I like to say that Ohio is a four season growing environment. I grow and harvest every month of the year including January and February. I recently did a class on Growing Over Winter and many asked if I had a recording of that to view. You are in luck. Check out the Growing Over Winter webinar below.
There is still plenty of time to get seeds in the ground so that you can enjoy some fresh veggies all year long.
I will be speaking on Growing Over Winter in partnership with one of my favorite central Ohio places, the Grange Audubon Center. This virtual event takes place at 6:30pm on Thursday September 30th.
Ohio is a four-season growing environment. Did you know with a little planning, wise variety choices, and a little season extension fabric you can harvest your own fresh vegetables from January to March. No outdoor space available? We will also talk about indoor hydroponics and how you can grow indoors in the winter as well.
There is registration required. Register at THIS LINK.
April is a busy month in the garden with bed prep, planting, and fertilizing to get a great harvest. If you missed last night’s class I have the information in two formats:
Fast social media version with a quick 3 minute review of the highlights.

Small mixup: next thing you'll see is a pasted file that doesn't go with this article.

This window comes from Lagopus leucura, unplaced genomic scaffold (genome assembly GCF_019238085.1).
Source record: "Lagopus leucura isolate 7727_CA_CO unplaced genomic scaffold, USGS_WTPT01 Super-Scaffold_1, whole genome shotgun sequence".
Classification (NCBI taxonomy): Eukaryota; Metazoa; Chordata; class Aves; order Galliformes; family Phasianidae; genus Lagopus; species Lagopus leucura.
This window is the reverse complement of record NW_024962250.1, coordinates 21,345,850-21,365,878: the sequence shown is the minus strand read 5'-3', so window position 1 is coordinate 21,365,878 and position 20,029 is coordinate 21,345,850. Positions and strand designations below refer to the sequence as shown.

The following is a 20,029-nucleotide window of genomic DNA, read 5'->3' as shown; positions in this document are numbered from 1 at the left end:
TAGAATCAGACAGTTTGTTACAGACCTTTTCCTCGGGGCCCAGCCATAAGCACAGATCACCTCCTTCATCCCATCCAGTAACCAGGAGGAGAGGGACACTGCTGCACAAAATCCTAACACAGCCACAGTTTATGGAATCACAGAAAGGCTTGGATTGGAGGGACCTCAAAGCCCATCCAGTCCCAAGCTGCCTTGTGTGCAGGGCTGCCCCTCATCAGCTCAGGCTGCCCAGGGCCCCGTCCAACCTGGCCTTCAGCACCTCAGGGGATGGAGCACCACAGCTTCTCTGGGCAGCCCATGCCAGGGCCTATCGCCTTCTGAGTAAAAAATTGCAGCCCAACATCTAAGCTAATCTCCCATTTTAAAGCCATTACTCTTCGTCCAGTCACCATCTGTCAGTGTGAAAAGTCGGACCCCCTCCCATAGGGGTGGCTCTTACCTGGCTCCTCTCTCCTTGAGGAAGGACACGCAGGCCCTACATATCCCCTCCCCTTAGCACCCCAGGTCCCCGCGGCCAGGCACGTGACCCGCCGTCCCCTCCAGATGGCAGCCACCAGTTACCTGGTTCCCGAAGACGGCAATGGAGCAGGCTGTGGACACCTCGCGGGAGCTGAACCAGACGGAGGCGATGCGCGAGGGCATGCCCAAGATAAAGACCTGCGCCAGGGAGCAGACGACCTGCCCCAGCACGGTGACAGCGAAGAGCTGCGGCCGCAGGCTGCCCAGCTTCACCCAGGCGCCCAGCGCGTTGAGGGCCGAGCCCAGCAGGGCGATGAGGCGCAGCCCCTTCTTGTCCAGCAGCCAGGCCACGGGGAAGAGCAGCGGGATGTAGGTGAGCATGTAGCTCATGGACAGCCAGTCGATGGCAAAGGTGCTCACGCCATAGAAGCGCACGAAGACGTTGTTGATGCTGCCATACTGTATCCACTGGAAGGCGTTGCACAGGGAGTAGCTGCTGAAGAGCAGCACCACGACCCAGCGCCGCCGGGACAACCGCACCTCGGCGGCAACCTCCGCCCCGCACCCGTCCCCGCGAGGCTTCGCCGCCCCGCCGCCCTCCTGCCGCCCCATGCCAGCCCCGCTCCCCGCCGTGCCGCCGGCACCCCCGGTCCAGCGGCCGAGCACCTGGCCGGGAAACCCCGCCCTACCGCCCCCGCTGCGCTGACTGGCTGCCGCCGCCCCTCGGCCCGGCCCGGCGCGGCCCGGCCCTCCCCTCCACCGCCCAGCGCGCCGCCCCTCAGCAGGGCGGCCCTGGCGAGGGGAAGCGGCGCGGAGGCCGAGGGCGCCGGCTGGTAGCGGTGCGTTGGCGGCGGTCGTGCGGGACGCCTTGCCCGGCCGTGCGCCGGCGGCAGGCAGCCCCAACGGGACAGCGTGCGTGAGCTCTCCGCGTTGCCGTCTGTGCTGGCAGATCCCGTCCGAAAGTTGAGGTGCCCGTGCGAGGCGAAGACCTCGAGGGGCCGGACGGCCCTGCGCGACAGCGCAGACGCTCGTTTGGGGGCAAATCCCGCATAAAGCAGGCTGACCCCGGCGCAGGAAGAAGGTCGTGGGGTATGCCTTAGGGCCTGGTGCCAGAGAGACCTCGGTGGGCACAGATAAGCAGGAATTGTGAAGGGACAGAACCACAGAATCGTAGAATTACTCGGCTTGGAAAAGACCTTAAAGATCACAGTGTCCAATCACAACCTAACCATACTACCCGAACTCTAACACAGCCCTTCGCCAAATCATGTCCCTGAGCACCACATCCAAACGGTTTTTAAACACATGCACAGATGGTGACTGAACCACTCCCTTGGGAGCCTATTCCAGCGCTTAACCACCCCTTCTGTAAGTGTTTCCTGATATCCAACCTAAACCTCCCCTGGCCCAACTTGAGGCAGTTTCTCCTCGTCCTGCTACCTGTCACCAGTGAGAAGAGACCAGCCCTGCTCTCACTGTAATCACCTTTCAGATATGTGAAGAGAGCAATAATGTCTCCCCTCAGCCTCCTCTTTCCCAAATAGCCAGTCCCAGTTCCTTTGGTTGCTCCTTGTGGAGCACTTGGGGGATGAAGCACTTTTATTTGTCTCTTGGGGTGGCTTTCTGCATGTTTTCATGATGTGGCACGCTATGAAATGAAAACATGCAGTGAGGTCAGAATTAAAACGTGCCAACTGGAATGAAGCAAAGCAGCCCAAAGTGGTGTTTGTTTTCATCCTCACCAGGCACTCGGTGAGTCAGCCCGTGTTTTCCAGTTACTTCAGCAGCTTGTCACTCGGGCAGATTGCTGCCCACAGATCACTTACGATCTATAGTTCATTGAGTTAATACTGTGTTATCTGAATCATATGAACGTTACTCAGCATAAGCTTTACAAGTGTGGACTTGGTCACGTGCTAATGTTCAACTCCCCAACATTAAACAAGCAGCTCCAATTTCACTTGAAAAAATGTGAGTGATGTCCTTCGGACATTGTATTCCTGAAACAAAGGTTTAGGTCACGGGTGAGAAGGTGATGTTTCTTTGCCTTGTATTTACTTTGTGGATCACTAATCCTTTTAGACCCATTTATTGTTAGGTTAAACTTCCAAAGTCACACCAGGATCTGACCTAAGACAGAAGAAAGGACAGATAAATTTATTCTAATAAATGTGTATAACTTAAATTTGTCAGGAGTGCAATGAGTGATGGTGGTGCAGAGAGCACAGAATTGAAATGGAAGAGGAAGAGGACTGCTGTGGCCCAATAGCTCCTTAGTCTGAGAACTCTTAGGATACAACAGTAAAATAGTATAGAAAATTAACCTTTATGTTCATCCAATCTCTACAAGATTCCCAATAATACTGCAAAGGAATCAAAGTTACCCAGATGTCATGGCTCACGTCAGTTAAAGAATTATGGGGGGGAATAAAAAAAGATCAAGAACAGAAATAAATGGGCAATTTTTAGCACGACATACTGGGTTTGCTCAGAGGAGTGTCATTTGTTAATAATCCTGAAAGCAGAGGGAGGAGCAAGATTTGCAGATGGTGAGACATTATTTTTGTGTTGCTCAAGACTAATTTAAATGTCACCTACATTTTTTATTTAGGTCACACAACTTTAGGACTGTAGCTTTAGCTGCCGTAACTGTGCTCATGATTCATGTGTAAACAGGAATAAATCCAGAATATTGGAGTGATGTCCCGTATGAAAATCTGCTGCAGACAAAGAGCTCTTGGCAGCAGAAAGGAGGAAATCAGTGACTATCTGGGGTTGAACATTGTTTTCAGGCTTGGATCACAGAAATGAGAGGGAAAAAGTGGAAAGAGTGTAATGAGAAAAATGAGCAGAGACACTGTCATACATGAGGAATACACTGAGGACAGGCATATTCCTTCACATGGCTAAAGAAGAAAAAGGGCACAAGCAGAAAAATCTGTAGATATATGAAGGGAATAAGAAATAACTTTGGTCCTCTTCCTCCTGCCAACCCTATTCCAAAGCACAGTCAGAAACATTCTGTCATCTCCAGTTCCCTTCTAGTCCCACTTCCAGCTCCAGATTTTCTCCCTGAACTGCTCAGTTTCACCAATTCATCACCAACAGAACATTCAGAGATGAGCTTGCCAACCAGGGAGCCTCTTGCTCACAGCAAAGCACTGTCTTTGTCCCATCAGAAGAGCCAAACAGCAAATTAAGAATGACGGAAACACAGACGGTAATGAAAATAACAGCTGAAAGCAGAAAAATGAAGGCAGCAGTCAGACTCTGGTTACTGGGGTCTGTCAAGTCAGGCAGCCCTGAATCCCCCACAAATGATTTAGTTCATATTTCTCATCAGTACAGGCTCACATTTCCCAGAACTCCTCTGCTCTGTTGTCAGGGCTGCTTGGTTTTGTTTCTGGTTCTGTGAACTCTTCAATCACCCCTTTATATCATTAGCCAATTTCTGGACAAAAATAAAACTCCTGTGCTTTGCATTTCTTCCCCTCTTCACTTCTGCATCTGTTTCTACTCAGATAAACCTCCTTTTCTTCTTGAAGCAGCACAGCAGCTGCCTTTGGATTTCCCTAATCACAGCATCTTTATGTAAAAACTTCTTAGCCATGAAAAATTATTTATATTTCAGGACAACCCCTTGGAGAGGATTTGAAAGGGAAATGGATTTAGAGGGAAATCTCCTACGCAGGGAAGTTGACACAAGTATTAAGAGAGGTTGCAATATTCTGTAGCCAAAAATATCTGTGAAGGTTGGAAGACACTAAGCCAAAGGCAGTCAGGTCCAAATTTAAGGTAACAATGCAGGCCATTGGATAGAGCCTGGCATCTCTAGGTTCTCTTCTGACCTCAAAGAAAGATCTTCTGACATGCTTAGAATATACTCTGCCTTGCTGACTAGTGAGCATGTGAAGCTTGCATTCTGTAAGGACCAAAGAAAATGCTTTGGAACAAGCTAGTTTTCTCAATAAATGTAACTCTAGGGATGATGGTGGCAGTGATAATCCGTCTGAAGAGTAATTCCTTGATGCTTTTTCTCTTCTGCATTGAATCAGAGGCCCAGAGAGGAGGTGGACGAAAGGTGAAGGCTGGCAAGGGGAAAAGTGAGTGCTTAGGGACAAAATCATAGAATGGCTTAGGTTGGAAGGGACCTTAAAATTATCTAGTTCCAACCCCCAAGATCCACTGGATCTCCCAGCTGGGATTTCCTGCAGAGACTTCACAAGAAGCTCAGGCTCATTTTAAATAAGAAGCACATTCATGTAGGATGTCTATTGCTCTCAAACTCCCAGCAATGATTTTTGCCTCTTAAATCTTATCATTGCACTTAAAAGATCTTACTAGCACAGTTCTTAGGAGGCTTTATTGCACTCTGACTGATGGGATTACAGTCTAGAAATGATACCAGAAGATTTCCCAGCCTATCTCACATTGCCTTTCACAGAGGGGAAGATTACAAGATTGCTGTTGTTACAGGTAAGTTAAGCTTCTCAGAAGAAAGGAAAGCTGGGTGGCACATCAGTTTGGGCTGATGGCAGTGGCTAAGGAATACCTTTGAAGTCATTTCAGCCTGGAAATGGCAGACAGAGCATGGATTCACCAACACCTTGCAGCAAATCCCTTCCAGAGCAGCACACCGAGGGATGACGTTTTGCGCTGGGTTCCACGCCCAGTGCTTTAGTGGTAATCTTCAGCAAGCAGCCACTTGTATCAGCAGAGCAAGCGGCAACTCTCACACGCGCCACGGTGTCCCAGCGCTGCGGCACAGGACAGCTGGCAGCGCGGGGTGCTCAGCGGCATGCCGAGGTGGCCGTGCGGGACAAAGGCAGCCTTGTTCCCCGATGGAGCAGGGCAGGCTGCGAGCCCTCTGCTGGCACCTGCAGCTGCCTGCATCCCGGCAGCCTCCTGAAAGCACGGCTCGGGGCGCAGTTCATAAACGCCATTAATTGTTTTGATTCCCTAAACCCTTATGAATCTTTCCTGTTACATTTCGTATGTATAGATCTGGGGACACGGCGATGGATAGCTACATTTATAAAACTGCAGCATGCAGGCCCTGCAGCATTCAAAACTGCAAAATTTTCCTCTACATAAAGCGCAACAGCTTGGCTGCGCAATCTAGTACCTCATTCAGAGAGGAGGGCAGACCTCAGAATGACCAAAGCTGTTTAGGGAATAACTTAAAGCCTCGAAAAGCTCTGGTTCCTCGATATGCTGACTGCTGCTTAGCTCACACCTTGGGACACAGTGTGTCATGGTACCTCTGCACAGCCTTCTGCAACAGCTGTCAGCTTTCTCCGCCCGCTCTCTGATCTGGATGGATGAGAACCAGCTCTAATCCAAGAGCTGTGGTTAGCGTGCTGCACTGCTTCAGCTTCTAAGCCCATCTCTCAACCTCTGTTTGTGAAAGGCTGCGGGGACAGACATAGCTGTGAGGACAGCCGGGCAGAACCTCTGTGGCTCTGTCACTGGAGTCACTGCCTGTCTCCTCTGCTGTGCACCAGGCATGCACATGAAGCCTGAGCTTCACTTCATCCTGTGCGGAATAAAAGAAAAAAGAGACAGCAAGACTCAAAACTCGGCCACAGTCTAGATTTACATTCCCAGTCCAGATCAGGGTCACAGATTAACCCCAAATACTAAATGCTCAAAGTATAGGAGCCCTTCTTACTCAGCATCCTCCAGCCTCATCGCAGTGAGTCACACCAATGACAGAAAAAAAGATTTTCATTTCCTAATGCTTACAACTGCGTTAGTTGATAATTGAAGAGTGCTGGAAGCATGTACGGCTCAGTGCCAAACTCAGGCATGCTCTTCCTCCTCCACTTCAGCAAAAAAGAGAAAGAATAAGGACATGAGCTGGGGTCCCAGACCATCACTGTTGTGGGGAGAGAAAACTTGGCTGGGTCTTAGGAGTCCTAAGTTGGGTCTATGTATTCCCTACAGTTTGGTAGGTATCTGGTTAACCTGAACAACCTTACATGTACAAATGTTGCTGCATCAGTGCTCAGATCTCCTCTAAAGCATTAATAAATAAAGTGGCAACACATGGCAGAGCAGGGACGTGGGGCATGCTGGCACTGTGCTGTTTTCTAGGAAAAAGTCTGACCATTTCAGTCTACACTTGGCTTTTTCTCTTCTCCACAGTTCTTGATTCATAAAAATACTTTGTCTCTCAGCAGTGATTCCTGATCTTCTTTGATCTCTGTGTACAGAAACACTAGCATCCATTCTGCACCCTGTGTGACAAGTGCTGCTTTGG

The full class webinar recording with more detail plus chat Q & A.
Do not forget to register for the upcoming May Update in the Community Garden on Tuesday May 4th @ 6:30 pm held in partnership with the Charles Madison Nabrit Memorial Garden. The class is free but registration is required:
You are invited to a CarmenZoom webinar.
When: May 4, 2021 06:30 PM Eastern Time (US and Canada)
Topic: May 2021 Update in the Community Garden
Our monthly seasonal gardening series continues with an April Update held in partnership with The Growing and Growth Collective. We will take a look at what is in harvest right now, what bugs are on the way, what to plant indoors and outdoors as well as take a look at the upcoming weather. The event is free but does require registration so bring your friends and your questions!
The Greenway Community Garden
You are invited to a CarmenZoom webinar.
When: Apr 8, 2021 06:00 PM Eastern Time (US and Canada)
Topic: GGC Spring Garden Walk at Greenway
I will be creating monthly quick video updates on what is happening right now in the garden and posting them each month to summarize the monthly virtual garden walk classes in 2021.
This will allow backyard growers, community gardeners, urban farmers and teacher educators to get information quickly or on social if you do not have the time to attend or view the monthly virtual class events.
In this 4-and-a-half-minute updatewe will take a quick look at:
Spring weather predictions
An update on the Over-wintered spinach and kale
What to plant right now under the lights for spring transplanting
Spring will soon be here so it is a good idea to make sure that you have your planting plans ready to go. Here is a virtual class recording of our 2021 growing season introduction held in partnership with the Greater Columbus Growing Coalition to get you started with a look back at last year and a look forward at this upcoming year in terms of weather, what to expect and what to plant now.